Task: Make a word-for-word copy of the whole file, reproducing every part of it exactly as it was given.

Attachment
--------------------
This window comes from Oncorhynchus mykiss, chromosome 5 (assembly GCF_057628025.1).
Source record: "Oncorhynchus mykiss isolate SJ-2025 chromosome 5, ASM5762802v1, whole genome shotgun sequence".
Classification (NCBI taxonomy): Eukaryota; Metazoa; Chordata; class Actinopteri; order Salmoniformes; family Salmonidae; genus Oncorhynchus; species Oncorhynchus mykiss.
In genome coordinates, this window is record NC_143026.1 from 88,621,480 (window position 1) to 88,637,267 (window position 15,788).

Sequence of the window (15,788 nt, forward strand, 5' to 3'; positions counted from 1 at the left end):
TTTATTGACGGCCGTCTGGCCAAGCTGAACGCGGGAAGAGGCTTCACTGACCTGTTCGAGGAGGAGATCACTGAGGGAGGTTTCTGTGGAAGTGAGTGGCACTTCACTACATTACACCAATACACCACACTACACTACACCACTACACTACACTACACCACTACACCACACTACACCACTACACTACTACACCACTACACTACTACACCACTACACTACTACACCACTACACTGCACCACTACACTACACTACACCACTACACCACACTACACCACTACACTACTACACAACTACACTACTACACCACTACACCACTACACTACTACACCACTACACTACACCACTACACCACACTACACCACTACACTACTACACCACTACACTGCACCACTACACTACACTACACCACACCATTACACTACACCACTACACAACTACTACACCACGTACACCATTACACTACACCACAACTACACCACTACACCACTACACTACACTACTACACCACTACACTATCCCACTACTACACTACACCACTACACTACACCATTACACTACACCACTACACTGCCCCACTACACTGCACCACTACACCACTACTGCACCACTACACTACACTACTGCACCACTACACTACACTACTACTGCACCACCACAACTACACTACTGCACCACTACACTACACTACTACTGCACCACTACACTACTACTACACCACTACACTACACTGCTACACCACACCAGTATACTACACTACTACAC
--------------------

This window comes from Oncorhynchus mykiss, chromosome 5 (assembly GCF_057628025.1).
Source record: "Oncorhynchus mykiss isolate SJ-2025 chromosome 5, ASM5762802v1, whole genome shotgun sequence".
Classification (NCBI taxonomy): Eukaryota; Metazoa; Chordata; class Actinopteri; order Salmoniformes; family Salmonidae; genus Oncorhynchus; species Oncorhynchus mykiss.
In genome coordinates, this window is record NC_143026.1 from 88,621,480 (window position 1) to 88,637,267 (window position 15,788).

Sequence of the window (15,788 nt, forward strand, 5' to 3'; positions counted from 1 at the left end):
TTTATTGACGGCCGTCTGGCCAAGCTGAACGCGGGAAGAGGCTTCACTGACCTGTTCGAGGAGGAGATCACTGAGGGAGGTTTCTGTGGAAGTGAGTGGCACTTCACTACATTACACCAATACACCACACTACACTACACCACTACACTACACTACACCACTACACCACACTACACCACTACACTACTACACCACTACACTACTACACCACTACACTACTACACCACTACACTGCACCACTACACTACACTACACCACTACACCACACTACACCACTACACTACTACACAACTACACTACTACACCACTACACCACTACACTACTACACCACTACACTACACCACTACACCACACTACACCACTACACTACTACACCACTACACTGCACCACTACACTACACTACACCACACCATTACACTACACCACTACACAACTACTACACCACGTACACCATTACACTACACCACAACTACACCACTACACCACTACACTACACTACTACACCACTACACTATCCCACTACTACACTACACCACTACACTACACCATTACACTACACCACTACACTGCCCCACTACACTGCACCACTACACCACTACTGCACCACTACACTACACTACTGCACCACTACACTACACTACTACTGCACCACCACAACTACACTACTGCACCACTACACTACACTACTACTGCACCACTACACTACTACTACACCACTACACTACACTGCTACACCACACCAGTATACTACACTACTACAC